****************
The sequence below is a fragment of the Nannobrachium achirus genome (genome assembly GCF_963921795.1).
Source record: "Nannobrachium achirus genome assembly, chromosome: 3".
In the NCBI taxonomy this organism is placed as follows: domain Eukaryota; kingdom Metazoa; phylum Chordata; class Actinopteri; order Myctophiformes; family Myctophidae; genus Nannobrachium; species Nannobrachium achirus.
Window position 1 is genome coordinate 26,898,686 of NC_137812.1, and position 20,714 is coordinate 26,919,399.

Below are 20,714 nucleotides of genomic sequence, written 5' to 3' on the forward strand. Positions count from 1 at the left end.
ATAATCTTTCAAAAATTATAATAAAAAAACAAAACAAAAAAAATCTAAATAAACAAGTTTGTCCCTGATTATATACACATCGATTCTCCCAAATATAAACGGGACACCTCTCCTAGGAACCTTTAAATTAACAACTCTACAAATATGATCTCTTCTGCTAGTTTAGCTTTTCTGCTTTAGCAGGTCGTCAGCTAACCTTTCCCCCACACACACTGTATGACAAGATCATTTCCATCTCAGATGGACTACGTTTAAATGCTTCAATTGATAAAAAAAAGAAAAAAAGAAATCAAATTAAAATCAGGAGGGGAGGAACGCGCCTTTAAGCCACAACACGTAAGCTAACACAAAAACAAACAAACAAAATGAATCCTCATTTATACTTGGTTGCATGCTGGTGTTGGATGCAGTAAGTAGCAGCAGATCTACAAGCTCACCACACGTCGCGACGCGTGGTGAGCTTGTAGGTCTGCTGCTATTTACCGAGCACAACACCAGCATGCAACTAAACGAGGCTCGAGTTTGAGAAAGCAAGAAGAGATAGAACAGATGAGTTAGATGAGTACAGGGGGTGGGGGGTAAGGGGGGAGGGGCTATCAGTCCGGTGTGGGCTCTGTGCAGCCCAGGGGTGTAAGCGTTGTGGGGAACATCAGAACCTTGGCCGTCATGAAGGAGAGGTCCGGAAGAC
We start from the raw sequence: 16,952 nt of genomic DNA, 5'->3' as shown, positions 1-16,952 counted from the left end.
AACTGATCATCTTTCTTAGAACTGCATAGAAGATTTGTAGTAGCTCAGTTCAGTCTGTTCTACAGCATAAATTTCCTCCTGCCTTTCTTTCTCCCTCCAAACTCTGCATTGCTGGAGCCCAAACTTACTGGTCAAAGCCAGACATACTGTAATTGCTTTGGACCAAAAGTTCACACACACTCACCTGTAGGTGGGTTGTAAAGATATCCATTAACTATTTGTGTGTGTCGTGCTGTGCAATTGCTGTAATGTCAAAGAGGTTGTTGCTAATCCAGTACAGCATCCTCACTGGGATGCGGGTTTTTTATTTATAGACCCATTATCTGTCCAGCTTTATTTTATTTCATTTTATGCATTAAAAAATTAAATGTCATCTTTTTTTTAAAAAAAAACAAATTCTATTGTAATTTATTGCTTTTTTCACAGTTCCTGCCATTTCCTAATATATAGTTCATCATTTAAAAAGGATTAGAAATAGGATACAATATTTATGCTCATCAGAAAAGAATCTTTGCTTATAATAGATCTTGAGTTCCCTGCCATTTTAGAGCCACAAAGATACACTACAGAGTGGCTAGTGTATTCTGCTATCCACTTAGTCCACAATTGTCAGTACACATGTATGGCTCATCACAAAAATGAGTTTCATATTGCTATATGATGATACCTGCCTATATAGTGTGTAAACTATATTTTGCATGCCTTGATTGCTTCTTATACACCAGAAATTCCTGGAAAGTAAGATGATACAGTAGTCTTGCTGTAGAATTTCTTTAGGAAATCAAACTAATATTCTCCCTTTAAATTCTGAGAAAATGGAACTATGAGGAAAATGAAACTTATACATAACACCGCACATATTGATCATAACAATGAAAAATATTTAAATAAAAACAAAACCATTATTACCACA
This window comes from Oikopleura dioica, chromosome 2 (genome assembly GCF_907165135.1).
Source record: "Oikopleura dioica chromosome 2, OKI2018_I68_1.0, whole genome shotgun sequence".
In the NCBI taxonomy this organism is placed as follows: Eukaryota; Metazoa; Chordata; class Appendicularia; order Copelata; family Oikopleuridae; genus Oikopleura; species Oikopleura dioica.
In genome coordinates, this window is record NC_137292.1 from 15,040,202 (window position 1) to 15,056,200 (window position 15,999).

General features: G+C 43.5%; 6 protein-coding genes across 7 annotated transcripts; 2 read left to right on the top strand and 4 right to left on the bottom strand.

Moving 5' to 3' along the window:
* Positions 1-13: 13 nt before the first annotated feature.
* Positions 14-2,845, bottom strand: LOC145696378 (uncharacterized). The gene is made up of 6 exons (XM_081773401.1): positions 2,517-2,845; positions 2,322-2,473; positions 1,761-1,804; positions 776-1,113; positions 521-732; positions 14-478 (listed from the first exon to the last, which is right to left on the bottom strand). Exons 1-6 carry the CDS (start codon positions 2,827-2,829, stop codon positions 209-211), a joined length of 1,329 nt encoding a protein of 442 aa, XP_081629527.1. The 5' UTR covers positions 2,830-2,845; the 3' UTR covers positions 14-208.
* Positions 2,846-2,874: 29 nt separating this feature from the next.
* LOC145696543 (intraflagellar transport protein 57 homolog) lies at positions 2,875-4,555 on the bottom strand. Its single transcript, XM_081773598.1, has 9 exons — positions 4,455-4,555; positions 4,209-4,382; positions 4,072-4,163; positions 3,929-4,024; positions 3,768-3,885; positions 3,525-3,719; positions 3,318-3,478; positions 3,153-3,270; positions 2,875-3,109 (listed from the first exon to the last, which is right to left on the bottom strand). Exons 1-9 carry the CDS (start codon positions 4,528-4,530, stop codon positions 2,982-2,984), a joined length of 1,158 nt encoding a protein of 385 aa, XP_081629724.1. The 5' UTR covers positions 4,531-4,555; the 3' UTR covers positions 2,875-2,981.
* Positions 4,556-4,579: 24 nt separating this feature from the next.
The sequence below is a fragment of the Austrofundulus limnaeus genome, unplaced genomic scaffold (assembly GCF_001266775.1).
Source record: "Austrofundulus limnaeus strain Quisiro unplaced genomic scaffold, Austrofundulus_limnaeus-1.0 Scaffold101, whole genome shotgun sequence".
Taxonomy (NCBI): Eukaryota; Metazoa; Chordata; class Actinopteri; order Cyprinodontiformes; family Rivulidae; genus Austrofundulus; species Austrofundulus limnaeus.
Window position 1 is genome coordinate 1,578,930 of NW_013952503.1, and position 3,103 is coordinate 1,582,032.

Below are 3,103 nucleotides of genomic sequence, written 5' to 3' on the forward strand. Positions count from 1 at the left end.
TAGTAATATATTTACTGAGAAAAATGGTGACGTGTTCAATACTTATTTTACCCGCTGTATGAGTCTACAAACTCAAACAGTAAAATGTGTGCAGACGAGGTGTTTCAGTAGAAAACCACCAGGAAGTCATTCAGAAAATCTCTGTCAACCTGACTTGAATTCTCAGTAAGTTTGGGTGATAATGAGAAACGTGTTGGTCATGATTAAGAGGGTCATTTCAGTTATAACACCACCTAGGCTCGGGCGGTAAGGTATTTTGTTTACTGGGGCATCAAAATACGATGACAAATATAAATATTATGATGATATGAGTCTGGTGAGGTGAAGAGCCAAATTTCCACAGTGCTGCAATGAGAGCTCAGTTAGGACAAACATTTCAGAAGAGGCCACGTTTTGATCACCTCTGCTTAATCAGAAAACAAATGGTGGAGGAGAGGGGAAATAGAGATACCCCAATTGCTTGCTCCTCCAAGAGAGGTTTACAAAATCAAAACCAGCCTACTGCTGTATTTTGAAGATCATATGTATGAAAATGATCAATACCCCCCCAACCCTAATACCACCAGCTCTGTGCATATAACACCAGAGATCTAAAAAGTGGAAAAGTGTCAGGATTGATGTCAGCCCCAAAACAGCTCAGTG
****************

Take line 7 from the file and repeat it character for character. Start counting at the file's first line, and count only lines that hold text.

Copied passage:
We start from the raw sequence: 16,952 nt of genomic DNA, 5'->3' as shown, positions 1-16,952 counted from the left end.